Installation and operation

Vallejo’s new retractable, structurally-supported geomembrane cover system consists of a composite sheet of high-strength, UV-protected, coated fabric tensioned across a series of low-profile aluminum arches that span the tank’s opening. Intermediate aluminum walkways spanning the tank are used to divide the fabric cover sections into appropriate lengths for easy retractability.

The geomembrane cover fabric is a laminated sheet of 40-mil specialty PVC (Ethylene Interpolymer Alloy or EIA) that acts as a gastight barrier to keep the off-gas from passing through. It incorporates a specialized weave design that provides maximum strength-to-weight ratios.

Since this topsheet is exposed to the sun, it is also equipped with advanced UV inhibitors. The material can withstand temperatures to minus 30°F. This cover’s attributes include: seam strength, puncture and tear resistance, low thermal expansion and contraction properties, a wide range of chemical resistance, high flexibility, and dimensional stability under high loads and temperature fluctuations, making it ideal for wastewater cover applications.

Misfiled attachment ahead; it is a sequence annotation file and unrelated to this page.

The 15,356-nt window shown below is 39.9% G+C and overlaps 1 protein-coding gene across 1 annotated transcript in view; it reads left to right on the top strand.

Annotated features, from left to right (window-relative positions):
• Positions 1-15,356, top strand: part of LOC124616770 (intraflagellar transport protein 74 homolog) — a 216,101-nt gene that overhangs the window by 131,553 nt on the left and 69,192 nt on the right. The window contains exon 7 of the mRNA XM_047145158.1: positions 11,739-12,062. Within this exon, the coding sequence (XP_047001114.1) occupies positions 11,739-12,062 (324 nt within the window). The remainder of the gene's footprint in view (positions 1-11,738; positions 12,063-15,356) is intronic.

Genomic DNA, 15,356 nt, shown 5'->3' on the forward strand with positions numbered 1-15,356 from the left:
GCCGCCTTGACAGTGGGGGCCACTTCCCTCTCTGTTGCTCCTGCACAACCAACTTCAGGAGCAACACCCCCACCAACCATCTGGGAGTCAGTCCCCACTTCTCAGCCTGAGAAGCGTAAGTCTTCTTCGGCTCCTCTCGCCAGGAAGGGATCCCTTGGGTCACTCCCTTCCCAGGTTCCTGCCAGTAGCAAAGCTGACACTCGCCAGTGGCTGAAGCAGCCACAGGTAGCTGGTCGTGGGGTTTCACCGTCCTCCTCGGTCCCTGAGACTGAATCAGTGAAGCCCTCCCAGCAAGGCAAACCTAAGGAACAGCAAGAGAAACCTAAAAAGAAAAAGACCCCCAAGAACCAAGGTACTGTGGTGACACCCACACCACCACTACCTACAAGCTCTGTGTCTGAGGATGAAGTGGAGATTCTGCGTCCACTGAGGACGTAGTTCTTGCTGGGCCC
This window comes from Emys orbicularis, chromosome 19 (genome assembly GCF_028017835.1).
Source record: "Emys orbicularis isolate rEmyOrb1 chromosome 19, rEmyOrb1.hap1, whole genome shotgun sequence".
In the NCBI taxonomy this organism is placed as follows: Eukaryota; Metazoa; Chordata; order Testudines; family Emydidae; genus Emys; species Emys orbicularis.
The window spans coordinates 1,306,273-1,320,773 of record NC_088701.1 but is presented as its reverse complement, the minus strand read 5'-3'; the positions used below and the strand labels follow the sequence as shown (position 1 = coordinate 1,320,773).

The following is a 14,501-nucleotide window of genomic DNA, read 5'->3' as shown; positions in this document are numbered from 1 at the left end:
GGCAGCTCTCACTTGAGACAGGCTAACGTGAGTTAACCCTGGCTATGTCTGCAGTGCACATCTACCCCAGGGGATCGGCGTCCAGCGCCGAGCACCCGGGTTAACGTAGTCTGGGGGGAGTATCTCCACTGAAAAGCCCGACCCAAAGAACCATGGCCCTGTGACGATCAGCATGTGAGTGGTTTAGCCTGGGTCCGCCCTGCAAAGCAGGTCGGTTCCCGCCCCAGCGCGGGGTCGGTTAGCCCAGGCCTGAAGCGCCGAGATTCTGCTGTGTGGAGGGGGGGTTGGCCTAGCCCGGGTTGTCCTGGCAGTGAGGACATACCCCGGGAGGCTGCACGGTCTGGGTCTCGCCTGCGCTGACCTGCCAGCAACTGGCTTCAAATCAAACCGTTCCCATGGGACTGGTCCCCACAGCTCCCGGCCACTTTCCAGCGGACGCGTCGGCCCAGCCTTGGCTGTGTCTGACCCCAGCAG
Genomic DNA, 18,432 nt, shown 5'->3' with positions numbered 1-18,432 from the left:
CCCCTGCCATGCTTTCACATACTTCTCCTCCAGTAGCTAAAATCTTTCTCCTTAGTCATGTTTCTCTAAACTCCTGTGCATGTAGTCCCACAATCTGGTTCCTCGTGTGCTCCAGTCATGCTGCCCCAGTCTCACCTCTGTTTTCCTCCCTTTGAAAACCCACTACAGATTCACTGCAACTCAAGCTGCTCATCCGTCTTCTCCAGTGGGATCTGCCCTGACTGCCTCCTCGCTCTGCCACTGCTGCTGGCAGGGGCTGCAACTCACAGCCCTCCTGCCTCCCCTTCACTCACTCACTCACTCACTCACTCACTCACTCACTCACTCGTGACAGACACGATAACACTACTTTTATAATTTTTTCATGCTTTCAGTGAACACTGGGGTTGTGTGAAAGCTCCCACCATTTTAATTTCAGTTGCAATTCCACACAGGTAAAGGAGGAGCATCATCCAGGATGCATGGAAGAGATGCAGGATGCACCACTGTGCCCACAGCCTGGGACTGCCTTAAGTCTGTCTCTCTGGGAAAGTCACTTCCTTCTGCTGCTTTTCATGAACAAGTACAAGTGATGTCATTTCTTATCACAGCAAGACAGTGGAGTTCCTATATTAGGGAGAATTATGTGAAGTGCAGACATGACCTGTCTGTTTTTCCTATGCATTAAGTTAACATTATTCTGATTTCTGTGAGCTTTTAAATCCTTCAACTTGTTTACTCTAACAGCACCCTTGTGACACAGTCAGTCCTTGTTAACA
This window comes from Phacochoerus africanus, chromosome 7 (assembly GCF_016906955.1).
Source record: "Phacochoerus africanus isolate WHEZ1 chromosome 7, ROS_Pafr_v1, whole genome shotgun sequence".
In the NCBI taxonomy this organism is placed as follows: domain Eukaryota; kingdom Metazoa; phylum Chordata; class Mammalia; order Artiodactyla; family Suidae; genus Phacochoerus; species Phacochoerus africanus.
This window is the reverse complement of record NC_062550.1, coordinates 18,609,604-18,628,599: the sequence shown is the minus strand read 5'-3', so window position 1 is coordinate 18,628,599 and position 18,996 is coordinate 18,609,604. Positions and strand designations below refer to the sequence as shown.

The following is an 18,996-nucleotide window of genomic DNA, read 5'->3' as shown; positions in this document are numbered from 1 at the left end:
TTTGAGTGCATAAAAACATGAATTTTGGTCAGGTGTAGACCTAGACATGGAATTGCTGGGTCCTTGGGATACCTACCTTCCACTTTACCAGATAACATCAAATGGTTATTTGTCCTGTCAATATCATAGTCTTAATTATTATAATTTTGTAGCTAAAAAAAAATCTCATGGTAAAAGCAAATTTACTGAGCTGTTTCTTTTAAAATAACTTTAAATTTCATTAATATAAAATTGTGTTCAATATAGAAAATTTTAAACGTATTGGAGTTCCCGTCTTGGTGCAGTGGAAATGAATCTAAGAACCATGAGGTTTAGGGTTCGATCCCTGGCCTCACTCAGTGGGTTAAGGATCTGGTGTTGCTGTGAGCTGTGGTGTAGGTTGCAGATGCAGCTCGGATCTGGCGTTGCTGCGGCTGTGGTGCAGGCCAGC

The covers for the Vallejo site’s basins are gastight, operating under negative air pressure. A ventilation system draws air through the tank and underneath the covers, and pulls along with it the off-gas from the aeration process. Off-gas removal piping is connected directly to the cover system and out to a soil filter for odor scrubbing.